I also feel that this discussion has to be grounded in the implicit assumption that we're talking about middle-class two-parent families with options. I'm guessing that we all would like Walmart et al. to offer decent affordable daycare to the increasing numbers of working poor in this country. There is also a big conservative push to demonize/trivialize working women, which is showing up in disturbing editorials in major US newspapers--a trend that makes this issue touchy for feminists in a regressive climate.

So, right on for your choices! Your child will be very loved--and is very lucky. Though, perhaps not more lucky than the Nepalese boy my single friend adopted who goes to daycare while she works.
thanks for sharing all you do!

12/20/2006 08:11:00 AM  
Blogger pinkcoyote said...

Jennifer-it is very true and perhaps I've understated it here, not every parent is going to be an asset to their child. Some parents can be dangerous to their children, in which case, daycare may provide a witness for the child.
Dr. Faye works from Valencia, CA, particularly notable for its suburban sprawl, checked out parents and overextended children. No doubt her work has been touched by this place, where Ritalin kids dominate the classrooms.
Taken quite out of context, her quote is provocative because it demands responsiblity from parents for children's personality troubles. If one believes that environment + quality of nurture determines a child's outcome as a person vs. genetic theories of bad seeds and what-have-yous, her work will resonate strongly, as it does for me.
Funny enough, there is a lot less ADD/ADHD in poor families-it is the middle class that is rife with this disorder. See a connection?
I don't think I have a lot of readers below the poverty level, so it is true that I'm not addressing them with this blog.
Your friend is likely a great mom-if she's friends with YOU!
I would love to hear more about her adopted son and how she overcomes challenges, as many readers do and have adopt.

Thank you for stopping in making such great points, Jennifer!

xoxoxo pink

12/20/2006 10:22:00 AM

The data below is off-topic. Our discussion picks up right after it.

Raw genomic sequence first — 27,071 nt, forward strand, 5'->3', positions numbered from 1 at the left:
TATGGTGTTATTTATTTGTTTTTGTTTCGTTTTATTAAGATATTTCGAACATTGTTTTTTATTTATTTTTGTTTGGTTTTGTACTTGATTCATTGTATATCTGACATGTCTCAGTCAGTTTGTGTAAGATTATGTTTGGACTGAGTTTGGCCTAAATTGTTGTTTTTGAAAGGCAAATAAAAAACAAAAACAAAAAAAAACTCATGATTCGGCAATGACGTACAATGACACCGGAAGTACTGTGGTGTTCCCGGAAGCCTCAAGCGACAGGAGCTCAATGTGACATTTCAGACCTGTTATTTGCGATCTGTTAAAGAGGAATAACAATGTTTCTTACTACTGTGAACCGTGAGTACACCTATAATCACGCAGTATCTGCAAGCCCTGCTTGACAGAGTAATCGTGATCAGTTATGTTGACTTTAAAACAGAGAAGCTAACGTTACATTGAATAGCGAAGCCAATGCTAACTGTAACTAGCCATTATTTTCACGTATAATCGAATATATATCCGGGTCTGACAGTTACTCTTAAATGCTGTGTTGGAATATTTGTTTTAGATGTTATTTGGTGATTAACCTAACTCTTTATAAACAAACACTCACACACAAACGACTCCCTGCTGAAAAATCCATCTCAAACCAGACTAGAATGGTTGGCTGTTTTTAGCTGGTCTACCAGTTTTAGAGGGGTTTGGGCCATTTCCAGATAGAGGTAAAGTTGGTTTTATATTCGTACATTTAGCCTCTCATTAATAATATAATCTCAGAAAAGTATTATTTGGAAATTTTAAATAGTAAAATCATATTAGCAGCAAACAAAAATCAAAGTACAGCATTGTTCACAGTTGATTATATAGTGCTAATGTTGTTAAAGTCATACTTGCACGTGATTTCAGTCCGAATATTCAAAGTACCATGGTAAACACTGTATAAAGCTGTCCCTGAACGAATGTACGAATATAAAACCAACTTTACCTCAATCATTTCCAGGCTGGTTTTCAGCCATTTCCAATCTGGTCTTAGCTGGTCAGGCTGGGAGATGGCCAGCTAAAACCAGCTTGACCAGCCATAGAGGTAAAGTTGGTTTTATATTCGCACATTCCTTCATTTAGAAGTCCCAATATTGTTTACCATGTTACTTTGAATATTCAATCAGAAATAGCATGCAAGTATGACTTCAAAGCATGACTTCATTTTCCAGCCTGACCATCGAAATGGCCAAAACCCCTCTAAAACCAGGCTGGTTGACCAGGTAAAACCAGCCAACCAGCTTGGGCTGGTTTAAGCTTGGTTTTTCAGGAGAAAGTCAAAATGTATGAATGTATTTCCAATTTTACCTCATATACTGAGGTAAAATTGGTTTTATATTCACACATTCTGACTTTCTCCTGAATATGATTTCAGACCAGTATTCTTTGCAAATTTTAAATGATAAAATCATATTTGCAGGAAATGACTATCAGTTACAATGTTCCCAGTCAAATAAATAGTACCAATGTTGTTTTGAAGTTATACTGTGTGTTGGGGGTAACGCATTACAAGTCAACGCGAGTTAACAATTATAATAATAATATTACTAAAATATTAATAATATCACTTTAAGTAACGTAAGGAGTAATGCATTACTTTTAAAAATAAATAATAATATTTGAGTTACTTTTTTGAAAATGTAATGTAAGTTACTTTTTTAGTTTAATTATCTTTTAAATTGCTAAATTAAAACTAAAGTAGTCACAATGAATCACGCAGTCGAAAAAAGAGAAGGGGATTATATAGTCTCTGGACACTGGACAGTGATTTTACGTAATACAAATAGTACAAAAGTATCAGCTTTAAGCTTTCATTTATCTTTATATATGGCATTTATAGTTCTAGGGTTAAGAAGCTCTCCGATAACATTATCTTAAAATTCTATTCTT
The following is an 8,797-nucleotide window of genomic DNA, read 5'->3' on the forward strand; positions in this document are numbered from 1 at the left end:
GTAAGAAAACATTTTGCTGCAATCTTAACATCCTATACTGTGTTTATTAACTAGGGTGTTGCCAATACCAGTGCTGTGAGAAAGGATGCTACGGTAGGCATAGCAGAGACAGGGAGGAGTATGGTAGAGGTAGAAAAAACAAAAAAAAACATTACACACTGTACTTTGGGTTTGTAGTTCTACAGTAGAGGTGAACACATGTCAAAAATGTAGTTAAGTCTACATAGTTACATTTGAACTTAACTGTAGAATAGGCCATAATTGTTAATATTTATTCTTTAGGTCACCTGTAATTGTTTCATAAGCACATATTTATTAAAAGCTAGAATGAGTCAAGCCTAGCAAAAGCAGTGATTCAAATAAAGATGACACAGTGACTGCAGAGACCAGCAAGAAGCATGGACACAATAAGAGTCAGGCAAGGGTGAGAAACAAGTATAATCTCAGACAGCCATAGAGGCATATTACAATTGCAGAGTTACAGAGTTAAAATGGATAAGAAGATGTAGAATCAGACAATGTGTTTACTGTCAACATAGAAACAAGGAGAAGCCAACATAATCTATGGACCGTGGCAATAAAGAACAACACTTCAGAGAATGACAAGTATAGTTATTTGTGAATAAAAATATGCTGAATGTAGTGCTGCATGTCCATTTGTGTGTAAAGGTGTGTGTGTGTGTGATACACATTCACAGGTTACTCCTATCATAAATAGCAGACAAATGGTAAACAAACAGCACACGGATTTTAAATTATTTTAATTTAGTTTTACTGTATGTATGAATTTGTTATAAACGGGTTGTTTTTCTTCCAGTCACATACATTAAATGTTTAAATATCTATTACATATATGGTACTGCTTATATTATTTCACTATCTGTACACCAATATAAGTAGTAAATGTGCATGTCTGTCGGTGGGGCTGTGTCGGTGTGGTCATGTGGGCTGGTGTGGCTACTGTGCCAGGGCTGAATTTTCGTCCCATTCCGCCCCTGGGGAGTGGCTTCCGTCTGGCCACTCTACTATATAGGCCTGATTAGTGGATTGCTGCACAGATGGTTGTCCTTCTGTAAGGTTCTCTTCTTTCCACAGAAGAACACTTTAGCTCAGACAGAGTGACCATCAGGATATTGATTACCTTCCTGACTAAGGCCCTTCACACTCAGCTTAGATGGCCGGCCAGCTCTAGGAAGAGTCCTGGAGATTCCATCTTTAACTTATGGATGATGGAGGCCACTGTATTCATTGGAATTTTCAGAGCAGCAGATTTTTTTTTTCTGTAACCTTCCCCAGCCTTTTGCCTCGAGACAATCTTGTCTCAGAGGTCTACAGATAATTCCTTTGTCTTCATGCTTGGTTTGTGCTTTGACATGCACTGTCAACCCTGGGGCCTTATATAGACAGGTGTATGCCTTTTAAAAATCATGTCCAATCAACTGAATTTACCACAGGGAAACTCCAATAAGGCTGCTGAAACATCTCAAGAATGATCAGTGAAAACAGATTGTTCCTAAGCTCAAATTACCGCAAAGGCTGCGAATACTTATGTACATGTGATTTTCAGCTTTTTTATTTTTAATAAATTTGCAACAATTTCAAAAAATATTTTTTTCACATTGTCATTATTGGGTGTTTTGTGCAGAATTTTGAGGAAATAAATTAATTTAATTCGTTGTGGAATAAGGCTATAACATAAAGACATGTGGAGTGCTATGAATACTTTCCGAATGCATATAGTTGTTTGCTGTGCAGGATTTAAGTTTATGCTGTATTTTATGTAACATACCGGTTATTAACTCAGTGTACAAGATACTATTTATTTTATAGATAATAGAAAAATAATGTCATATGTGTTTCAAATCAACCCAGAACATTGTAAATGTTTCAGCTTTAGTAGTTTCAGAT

Blogger Maggie said...

Your fearlessness, and willingness to be all of you out loud, are two of many things I cherish about you as a woman and a friend.

I like a lot of what you've told me about Causal Theory, but I strongly feel that there is no one right way to do anything - tie a shoe, connect with the Divine, or parent a child. I think it's simplistic to say that if you don't parent Dr. Faye's way, you're doing a bad job or damaging your child. That's the kind of rigid thinking (is there room for questioning or debate?) that is so often found in strict religions or cults. I don't know enough about this theory to know if that's Dr. Faye's stance, but it makes me wary.

Also, making generalizations about the middle-class in America is a tough thing to do, because it's so nebulous. In the 90's, "middle-class" was defined as a family of any size making $35,000 to $140,000 per year. I imagine that a larger family at the bottom of that scale has fewer options than a smaller family at the top end. In any case, "middle-class" is sort of a meaningless category in our current society. People who own homes don't necessarily own expensive ones, and their mortgage is often lower than rent would be (this is certainly the case in my area) so again, this strikes me as a possible, but simplistic thing to say.

As a therapist, I don't see ADHD as a middle-class disorder; I've worked with too many poor kids with ADHD symptoms. I see it as an attachment-based disorder largely unrelated to how much the parents make.

I come to your blog because I want to hear all of what you have to say, and I love you whether we agree or not. I don't think you would turn yourself down to please anyone's ears, nor would I want you to. Looking forward to what's next.